Blog author: mvandermaas
by on Friday, September 5, 2008

An interesting post over at First Things from Jonathan V. Last, who discusses why the left not just opposes, but hates Republican Vice-Presidential candidate Sarah Palin. He identifies four particular issues, all revolving around her family, that provoke the left. It’s difficult to pull a quote out of the post; it’s all very good. But here’s a small taste to get you interested:

Governor Sarah Palin

…there is the left’s long-standing concern about overpopulation, which has become a staple of modern environmentalism, beginning with Paul Ehrlich’s 1968 best-seller The Population Bomb. Ehrlich preached a Malthusian near-future in which hundreds of millions would perish by famine as the world’s unchecked population growth spiraled to infinity. As it happens, Ehrlich’s predictions were entirely incorrect: Not only has increased food production reduced famine to a weapon of political conflict, but the world’s population growth has slowed to a crawl. Fertility rates around the globe are falling and world population will peak around nine billion by 2050. From there, we will experience population contraction.

But Ehrlich’s prognostications never fell far out of favor, particularly with environmentalists who take it as an article of faith that the planet is already overcrowded. To them, the prodigious Palin family is surely seen as taking more than its fair share.

I’m curious to see what PowerBlog readers think of John McCain’s choice of Sarah Palin, and to have your thoughts on the Presidential race in general. I can say with certainty that this is shaping up to be one of the most interesting elections of my lifetime; what say you?

More Cultural Differences: Via A Second Hand Conjecture, here’s an interesting bit from the Volokh Conspiracy on the “western vibe” of the GOP ticket:

What is the “western” vibe? This is purely subjective, but to me it is the feeling of no-nonsense, self-reliant, egalitarian, outsiderism, sort of Barry Goldwater-ish. Is it libertarian? Not exactly, but it does have that sort of feeling to it, to me at least. It feels like Goldwaterism. And I think this trickles through to the worldview of the candidates and then to policy. It seems pretty clear to me (especially after last night) that John McCain sees himself as Gary Cooper riding into to town to single-handedly clean-up corruption and gun down the rascals…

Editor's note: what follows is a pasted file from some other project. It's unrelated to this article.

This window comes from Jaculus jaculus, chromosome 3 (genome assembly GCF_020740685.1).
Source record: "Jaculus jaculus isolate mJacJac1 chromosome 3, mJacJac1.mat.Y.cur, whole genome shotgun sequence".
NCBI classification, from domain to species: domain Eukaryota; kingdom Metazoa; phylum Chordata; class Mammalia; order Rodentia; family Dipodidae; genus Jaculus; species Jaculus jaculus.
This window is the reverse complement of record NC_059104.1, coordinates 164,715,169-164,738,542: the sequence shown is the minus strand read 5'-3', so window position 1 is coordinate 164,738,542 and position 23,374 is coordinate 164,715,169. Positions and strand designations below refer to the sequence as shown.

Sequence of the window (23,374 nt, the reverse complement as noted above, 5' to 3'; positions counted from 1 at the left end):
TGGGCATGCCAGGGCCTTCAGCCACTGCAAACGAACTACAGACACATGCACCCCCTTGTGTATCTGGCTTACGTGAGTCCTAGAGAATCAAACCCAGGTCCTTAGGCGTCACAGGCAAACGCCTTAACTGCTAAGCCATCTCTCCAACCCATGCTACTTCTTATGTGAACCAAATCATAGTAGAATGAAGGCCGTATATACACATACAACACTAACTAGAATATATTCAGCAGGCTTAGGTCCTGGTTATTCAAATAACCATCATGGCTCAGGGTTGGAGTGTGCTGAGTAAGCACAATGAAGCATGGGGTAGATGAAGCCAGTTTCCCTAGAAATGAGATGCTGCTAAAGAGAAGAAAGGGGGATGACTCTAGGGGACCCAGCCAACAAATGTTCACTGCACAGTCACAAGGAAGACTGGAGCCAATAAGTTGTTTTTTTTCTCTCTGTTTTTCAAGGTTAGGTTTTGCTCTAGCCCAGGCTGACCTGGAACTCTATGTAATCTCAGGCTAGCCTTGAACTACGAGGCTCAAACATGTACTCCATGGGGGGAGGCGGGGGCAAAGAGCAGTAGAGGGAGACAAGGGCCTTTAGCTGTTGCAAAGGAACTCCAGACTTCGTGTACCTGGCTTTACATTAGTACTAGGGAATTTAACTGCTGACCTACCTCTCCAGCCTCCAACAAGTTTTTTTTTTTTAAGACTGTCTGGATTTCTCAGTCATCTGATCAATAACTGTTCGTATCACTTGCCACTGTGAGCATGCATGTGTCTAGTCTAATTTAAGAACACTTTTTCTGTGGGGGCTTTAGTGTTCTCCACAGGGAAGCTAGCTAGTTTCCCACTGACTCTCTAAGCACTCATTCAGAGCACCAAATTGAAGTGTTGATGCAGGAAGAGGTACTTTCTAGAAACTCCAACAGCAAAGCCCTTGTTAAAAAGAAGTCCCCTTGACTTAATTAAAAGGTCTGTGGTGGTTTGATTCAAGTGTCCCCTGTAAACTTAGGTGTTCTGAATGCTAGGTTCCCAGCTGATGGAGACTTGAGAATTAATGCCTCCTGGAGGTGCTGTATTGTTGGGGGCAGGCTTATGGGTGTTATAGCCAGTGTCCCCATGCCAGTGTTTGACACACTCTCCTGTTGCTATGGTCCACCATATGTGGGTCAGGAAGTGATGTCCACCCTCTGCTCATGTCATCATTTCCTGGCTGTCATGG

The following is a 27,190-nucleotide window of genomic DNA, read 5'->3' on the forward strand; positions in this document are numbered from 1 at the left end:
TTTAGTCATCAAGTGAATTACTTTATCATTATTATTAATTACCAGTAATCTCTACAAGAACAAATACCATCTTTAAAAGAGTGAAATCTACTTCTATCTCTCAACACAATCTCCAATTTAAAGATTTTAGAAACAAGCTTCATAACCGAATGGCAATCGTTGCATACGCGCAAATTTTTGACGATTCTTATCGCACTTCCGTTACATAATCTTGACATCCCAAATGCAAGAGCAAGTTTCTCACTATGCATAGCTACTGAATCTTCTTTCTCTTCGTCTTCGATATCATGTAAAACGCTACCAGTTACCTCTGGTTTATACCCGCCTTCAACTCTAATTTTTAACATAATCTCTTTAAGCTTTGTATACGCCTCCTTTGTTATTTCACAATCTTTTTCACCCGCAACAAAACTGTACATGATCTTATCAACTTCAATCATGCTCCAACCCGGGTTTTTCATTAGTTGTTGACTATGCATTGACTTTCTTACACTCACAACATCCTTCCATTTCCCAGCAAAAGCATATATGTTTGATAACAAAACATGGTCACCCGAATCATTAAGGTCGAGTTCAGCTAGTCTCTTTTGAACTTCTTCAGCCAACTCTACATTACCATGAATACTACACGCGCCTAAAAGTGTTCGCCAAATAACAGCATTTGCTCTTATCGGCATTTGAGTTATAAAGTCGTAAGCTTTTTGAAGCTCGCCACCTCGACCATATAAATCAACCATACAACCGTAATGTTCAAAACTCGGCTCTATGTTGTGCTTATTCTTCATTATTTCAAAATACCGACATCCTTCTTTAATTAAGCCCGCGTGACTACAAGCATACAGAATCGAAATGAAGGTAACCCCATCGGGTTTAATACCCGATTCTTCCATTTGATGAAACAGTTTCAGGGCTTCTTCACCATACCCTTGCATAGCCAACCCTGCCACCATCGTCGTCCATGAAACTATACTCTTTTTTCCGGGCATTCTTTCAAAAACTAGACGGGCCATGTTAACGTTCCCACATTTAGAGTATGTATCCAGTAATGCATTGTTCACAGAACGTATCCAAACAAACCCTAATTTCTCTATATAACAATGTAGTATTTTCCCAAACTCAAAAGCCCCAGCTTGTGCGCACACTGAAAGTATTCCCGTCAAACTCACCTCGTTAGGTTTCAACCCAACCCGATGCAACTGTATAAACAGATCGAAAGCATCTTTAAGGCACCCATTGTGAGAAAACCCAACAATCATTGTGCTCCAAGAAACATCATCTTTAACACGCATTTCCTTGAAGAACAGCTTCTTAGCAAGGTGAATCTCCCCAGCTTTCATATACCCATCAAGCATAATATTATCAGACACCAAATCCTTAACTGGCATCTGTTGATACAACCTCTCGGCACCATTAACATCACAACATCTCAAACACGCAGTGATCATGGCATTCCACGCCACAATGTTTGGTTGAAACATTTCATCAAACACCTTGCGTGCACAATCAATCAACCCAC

…The only caveat to this is that McCain’s westernism is tempered by his military background. And frankly, this is what concerns me most about him–his mind seems like a command-and-control, top-down worldview. To put the matter more elliptically to many but more accurately to my thinking, I think he simply does not understand or trust the idea of spontaneous order. In his worldview, things happen (good or bad) because somebody makes them happen. This is not a worldview that is conducive to understanding spontaneous order. That’s a statist streak in him that offsets some of his westernism.

More fodder for discussion. Carry on.


  • http://www.jagcnet.army.mil Jim Robinette

    Surprised that this post would lift that quote. Paul Ehrlich is a direct lineal descendant of Thomas Robert (“Pop” for “Population”) Malthus, a modern before his time: “The power of population is so superior to the power of the earth to produce subsistence for man, that premature death must in some shape or other visit the human race.”

  • Marc Vander Maas

    …and the left’s inability to get past their obsession with Malthus is one of the underlying reasons that they can’t get over Palin. Hence, the inclusion of that quote.

  • http://www.melatoninfaq.com melatonine

    i admire Sarah Palin because she had done a lot in the area of politics. she has also a good track record when she was still the governor of Alaska.